Musings on Maurice Sendak

If I need to find my youngest daughter Lizabeth in a crowd, I just look for the black hooded jacket she’s practically lived in for the past couple of years. It’s got a giant image from the book “Where the Wild Things Are” on the back, and she’s especially mindful of wearing it today knowing that 83-year-old Maurice Sendak, an author and illustrator who was born and raised in Brooklyn, has died.

I shared the news with a local librarian shortly after hearing it. She seemed both shocked and saddened. I’d gone to the Scottsdale Civic Center Library with my son Christopher to check out a copy of “Brundibar,” the work of both Sendak and Tony Kushner (known to theater folks for writing the play “Angels in America“). Reading Sendak’s work feels like a good way to honor him.

I brought the book along when we headed to our neighborhood yogurt shop — knowing Christopher likes to linger over his vanilla swirl with gummy worms. Some things boys just never seem to outgrow. Christopher saw “The Wild Things” movie with me several years ago, and felt a special kinship for the lead character Max, whose moods are often larger than life.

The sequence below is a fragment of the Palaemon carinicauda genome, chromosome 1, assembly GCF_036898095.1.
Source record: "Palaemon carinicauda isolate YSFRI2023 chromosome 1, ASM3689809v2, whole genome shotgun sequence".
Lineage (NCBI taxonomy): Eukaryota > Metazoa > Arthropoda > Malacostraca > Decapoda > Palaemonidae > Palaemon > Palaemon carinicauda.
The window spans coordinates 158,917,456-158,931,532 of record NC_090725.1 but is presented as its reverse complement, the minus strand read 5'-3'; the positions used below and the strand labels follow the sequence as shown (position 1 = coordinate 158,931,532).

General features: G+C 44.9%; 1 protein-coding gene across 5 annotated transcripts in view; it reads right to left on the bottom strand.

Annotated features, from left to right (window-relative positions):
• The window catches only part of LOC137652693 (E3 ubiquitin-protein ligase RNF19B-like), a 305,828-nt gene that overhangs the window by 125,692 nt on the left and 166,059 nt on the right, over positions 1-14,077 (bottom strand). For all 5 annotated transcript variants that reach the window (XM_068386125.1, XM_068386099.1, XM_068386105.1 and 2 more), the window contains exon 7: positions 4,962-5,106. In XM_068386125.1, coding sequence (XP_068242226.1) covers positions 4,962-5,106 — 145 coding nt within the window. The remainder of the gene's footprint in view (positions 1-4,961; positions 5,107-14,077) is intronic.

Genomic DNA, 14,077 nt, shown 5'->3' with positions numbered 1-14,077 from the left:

Christopher looked over my shoulder as I read through “Brundibar,” taking special note of the yellow star on a doctor’s jacket, challah bread in the town bakery and a sign reading “Arbeit Macht Frei.” Sendak once told a reporter for The New York Times that “The Holocaust has run like a river of blood through all my books.” His family’s experiences with depression have been reported as well.

Tonight, while driving to oldest daughter Jennifer’s favorite Mexican food joint, we listened to NPR’s re-broadcast of a Terry Gross interview with Sendak that covered all sorts of topics. The different ways he related to his brother and his sister. His decision to remain childless. The fact that his parents died never knowing he was gay.

Take time in coming days and weeks to revisit the work of artist Maurice Sendak, and to learn more about the man behind the stories — for he’s fascinating folk. Read his works alone and with your family. Consider gifts to causes he supported. Listen to the opera that inspired “Brunibar.” Explore the Rosenbach Museum and Library collection of Sendak manuscripts and illustrations. Wrestle with the “wild things.” And act on two words at the heart of his work: Never again.

— Lynn

Note: Click here to read one of my favorite interviews with Sendak, conducted by Bill Moyers for “Now” on PBS. Click here to learn more about National Children’s Mental Health Awareness Day (May 9).

Coming up: One mother’s diary


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